Machine failure may be source of mill fire. Roseburg pledges $50 million for community

WEED, Calif. -- The fire that killed two people as it swept through a Northern California town might have been caused by the failure of a water-spraying machine used to cool ash at the Roseburg Forest Products' veneer mill.

The Mill Fire erupted Sept. 2 in the small town of Weed on Interstate 5, about 280 miles northeast of San Francisco.

In a statement, Roseburg Forest Products Co., the operators of the veneer mill at the center of the Mill Fire, said that it is investigating whether the possible failure of a water-spraying machine from a third-party equipment manufacturer led to the ignition of the Sept. 2 structural fire.

The company plans to set up a $50 million community restoration fund for impacted residents.

Roseburg's mill produces its electric power in a co-generation facility fueled by wood remnants. The generator ejects ash after consuming the wood; that ash is sprayed with cooling water, using a third-party-supplied machine. Roseburg is investigating whether the third-party machine failed to cool the ash sufficiently which thereby ignited the fire. 

"The process for handling the ash and removing it safely depends on the proper functioning of the third-party machinery, so it's logical to investigate the potential failure of that machinery as the proximate cause of the fire," said Pete Hillan, spokesman for Roseburg Forest Products Co. "Roseburg is working closely with state and local investigators to determine if this is the case."

Roseburg plans to provide up to $50 million for a community restoration fund for the initial recovery needs of impacted residents. The fund will assist residents with temporary shelter, medical supplies and treatment, transportation, clothing, food and water, and childcare/daycare services. 

"We know the fire has been devastating to Weed, and we are especially saddened by the loss of life," Hillan said. "It has had a severe impact on our cherished neighbors, and on us, with three of our team members among those who lost their homes."

Many members of the community are Roseburg employees, who along with their families, have been impacted by the fire. Roseburg team members will be offered counseling and other support services by the company.

How the community fund will work 
Roseburg has organized a team intent on assisting the restoration of the community and finding what sparked the fire. To head up its response to the fire and help the community, Roseburg has hired the lawyer who represented the 70,000 fire victims' interests in the PG&E bankruptcy, San Francisco counsel Robert Julian, and his firm, Baker Hostetler.

The company anticipates its investigation into the cause of the fire will be completed within the next two weeks. If in consultation with its insurers, Roseburg determines that the third-party equipment and/or Roseburg's property ignited the fire, Roseburg will request its insurers acknowledge coverage and open a claims processing office in Weed, with professional adjusters, to review and pay allowed community claims.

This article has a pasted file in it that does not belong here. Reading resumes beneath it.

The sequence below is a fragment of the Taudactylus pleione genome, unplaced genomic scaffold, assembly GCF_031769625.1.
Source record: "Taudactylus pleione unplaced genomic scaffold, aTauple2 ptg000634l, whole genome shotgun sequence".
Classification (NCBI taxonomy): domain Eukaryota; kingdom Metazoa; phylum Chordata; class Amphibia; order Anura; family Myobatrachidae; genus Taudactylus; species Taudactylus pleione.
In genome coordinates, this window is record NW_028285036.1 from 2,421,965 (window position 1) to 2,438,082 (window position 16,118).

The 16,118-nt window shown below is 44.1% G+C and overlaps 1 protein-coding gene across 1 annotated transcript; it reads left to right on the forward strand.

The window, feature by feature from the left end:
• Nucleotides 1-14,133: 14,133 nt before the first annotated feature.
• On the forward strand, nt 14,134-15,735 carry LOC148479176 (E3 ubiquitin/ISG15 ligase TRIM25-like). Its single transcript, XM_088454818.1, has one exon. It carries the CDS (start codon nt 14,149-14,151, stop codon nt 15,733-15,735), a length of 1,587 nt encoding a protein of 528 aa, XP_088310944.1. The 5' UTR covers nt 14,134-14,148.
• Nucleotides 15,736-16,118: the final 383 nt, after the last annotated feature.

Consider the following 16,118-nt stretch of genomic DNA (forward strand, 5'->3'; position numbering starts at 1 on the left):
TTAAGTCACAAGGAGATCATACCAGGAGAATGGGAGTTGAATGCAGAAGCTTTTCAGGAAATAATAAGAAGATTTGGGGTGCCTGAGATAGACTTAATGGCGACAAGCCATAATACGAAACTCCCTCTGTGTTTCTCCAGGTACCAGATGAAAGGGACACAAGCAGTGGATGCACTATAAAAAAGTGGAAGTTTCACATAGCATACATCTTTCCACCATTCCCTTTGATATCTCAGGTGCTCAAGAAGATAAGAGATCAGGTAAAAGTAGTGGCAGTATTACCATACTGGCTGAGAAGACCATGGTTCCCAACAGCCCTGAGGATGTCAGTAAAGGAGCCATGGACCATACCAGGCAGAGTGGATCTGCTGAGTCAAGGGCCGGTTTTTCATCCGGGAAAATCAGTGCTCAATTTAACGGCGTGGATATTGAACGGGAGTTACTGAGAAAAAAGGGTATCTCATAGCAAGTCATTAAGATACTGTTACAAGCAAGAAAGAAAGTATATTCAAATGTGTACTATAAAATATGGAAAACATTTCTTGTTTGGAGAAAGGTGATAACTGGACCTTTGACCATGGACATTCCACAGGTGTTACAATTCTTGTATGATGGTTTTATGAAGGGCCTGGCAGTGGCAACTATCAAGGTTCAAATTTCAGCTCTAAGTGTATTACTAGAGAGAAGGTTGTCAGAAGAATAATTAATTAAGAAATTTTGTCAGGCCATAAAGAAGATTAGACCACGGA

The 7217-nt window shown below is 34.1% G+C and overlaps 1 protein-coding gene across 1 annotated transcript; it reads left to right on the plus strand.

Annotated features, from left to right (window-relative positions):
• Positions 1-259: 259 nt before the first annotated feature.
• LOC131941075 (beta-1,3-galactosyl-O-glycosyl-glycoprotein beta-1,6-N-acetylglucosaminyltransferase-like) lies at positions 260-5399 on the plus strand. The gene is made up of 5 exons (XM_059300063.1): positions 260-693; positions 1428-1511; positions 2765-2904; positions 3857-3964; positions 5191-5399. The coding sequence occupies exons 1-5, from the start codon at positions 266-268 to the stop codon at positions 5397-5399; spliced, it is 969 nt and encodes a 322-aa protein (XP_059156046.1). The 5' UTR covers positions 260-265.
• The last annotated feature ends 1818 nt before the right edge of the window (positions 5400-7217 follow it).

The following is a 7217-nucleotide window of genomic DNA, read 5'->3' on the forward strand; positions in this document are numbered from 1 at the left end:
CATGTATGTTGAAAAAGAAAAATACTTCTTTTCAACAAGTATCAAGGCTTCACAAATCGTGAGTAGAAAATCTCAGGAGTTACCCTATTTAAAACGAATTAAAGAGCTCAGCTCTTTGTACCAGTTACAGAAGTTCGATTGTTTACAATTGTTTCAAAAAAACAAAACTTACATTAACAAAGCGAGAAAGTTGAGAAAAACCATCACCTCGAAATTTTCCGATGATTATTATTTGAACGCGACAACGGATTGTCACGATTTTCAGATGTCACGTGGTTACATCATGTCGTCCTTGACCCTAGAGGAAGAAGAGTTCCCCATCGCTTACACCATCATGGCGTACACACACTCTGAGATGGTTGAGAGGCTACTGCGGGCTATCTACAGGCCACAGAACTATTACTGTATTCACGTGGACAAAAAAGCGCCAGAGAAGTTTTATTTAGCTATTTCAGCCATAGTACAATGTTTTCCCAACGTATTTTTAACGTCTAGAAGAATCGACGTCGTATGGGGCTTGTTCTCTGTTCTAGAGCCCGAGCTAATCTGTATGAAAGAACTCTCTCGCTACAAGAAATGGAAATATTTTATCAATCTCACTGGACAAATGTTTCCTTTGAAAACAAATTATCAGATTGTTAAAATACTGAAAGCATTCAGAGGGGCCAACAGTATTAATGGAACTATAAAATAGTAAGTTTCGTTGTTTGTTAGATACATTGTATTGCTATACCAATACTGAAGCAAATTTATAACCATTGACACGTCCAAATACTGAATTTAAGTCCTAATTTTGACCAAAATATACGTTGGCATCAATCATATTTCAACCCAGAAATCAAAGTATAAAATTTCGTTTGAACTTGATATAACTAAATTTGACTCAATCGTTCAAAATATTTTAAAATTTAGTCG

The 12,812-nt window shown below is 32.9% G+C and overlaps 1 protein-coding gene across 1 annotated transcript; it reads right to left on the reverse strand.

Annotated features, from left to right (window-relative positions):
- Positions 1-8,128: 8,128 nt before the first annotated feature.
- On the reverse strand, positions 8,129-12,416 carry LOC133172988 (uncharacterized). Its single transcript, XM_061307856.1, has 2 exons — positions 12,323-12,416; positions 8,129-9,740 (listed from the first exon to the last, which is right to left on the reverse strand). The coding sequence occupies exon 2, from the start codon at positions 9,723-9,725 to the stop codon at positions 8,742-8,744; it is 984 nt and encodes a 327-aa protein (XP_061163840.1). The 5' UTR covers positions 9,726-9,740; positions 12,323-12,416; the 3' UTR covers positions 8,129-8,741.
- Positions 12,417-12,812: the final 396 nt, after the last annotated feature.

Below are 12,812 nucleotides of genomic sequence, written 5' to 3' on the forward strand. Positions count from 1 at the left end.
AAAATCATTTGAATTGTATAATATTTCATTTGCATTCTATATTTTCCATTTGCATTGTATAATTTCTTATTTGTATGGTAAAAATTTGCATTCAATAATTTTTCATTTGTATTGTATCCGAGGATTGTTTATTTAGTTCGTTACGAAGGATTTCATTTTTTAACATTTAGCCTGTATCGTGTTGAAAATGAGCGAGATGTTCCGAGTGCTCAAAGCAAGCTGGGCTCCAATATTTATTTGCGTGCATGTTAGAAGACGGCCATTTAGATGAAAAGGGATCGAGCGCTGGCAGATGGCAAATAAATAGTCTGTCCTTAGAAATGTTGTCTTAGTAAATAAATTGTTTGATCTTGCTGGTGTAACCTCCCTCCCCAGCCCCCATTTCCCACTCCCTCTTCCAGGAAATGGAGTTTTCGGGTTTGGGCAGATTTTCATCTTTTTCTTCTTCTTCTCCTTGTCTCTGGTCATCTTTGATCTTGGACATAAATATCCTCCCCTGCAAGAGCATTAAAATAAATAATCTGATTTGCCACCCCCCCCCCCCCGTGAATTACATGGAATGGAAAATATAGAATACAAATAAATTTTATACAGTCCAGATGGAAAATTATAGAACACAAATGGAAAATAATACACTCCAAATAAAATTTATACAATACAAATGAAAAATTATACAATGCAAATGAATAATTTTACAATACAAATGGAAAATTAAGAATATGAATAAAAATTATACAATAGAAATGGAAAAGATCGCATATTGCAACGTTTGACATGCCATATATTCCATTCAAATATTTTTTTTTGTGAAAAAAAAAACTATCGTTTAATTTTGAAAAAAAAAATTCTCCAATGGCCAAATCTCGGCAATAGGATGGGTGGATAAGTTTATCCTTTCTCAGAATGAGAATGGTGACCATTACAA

According to the statement,  Roseburg said it is not admitting liability by setting up this community fund, as investigations are not complete, the company is aware of the painful process other communities endured when seeking assistance after similar fires. For that reason, Roseburg is setting up this fund before investigations are concluded so that the community can recover as quickly as possible. That includes the nearby Lincoln Heights community, a historic neighborhood established by employees of the mill who moved to Weed during the "Great Migration" of the 1920s. It also includes the community of Lake Shastina, which was affected by the Lava Fire last year.

"We are deeply grateful to the first responders for their quick and ongoing actions that doubtless prevented this fire from becoming even worse," Hillan said. "Even as they continue their work, we at Roseburg are committed to working closely with our community to ensure all of us recover as quickly as possible."


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Larry Adams | Editor

Larry Adams is a Chicago-based writer and editor who writes about how things get done. A former wire service and community newspaper reporter, Larry is an award-winning writer with more than three decades of experience. In addition to writing about woodworking, he has covered science, metrology, metalworking, industrial design, quality control, imaging, Swiss and micromanufacturing . He was previously a Tabbie Award winner for his coverage of nano-based coatings technology for the automotive industry. Larry volunteers for the historic preservation group, the Kalo Foundation/Ianelli Studios, and the science-based group, Chicago Council on Science and Technology (C2ST).